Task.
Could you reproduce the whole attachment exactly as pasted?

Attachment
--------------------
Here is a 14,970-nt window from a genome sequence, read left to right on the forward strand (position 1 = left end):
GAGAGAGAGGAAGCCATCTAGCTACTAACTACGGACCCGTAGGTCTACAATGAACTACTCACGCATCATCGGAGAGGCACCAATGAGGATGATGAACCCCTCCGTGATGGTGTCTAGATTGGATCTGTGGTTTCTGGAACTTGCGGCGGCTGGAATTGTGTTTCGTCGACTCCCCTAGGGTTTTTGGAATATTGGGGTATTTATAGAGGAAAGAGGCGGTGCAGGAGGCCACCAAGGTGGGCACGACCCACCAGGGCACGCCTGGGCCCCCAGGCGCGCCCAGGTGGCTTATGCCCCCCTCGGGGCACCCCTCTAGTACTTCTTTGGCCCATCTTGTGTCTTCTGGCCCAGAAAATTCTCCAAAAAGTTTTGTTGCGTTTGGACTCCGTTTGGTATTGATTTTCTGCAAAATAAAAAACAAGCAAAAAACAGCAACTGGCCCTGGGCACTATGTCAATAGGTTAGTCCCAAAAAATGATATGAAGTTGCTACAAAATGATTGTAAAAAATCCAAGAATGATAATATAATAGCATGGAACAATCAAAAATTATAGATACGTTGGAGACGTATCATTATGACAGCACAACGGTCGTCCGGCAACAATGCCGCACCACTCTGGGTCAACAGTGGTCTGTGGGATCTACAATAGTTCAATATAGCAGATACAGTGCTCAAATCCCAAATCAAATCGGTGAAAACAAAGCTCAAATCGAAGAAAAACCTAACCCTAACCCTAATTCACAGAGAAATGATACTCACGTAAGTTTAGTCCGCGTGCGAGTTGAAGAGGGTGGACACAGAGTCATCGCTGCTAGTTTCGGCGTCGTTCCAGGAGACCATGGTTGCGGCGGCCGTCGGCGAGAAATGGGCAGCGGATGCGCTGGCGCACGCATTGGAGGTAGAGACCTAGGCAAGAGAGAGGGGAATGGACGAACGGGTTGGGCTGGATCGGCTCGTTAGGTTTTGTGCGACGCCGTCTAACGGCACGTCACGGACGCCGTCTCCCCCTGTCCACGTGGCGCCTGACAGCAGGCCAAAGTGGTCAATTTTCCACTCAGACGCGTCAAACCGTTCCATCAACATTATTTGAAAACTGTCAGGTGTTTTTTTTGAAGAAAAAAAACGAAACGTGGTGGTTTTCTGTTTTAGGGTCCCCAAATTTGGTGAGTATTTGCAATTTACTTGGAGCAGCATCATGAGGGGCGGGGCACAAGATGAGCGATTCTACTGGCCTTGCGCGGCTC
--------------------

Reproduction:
Here is a 14,970-nt window from a genome sequence, read left to right on the forward strand (position 1 = left end):
GAGAGAGAGGAAGCCATCTAGCTACTAACTACGGACCCGTAGGTCTACAATGAACTACTCACGCATCATCGGAGAGGCACCAATGAGGATGATGAACCCCTCCGTGATGGTGTCTAGATTGGATCTGTGGTTTCTGGAACTTGCGGCGGCTGGAATTGTGTTTCGTCGACTCCCCTAGGGTTTTTGGAATATTGGGGTATTTATAGAGGAAAGAGGCGGTGCAGGAGGCCACCAAGGTGGGCACGACCCACCAGGGCACGCCTGGGCCCCCAGGCGCGCCCAGGTGGCTTATGCCCCCCTCGGGGCACCCCTCTAGTACTTCTTTGGCCCATCTTGTGTCTTCTGGCCCAGAAAATTCTCCAAAAAGTTTTGTTGCGTTTGGACTCCGTTTGGTATTGATTTTCTGCAAAATAAAAAACAAGCAAAAAACAGCAACTGGCCCTGGGCACTATGTCAATAGGTTAGTCCCAAAAAATGATATGAAGTTGCTACAAAATGATTGTAAAAAATCCAAGAATGATAATATAATAGCATGGAACAATCAAAAATTATAGATACGTTGGAGACGTATCATTATGACAGCACAACGGTCGTCCGGCAACAATGCCGCACCACTCTGGGTCAACAGTGGTCTGTGGGATCTACAATAGTTCAATATAGCAGATACAGTGCTCAAATCCCAAATCAAATCGGTGAAAACAAAGCTCAAATCGAAGAAAAACCTAACCCTAACCCTAATTCACAGAGAAATGATACTCACGTAAGTTTAGTCCGCGTGCGAGTTGAAGAGGGTGGACACAGAGTCATCGCTGCTAGTTTCGGCGTCGTTCCAGGAGACCATGGTTGCGGCGGCCGTCGGCGAGAAATGGGCAGCGGATGCGCTGGCGCACGCATTGGAGGTAGAGACCTAGGCAAGAGAGAGGGGAATGGACGAACGGGTTGGGCTGGATCGGCTCGTTAGGTTTTGTGCGACGCCGTCTAACGGCACGTCACGGACGCCGTCTCCCCCTGTCCACGTGGCGCCTGACAGCAGGCCAAAGTGGTCAATTTTCCACTCAGACGCGTCAAACCGTTCCATCAACATTATTTGAAAACTGTCAGGTGTTTTTTTTGAAGAAAAAAAACGAAACGTGGTGGTTTTCTGTTTTAGGGTCCCCAAATTTGGTGAGTATTTGCAATTTACTTGGAGCAGCATCATGAGGGGCGGGGCACAAGATGAGCGATTCTACTGGCCTTGCGCGGCTC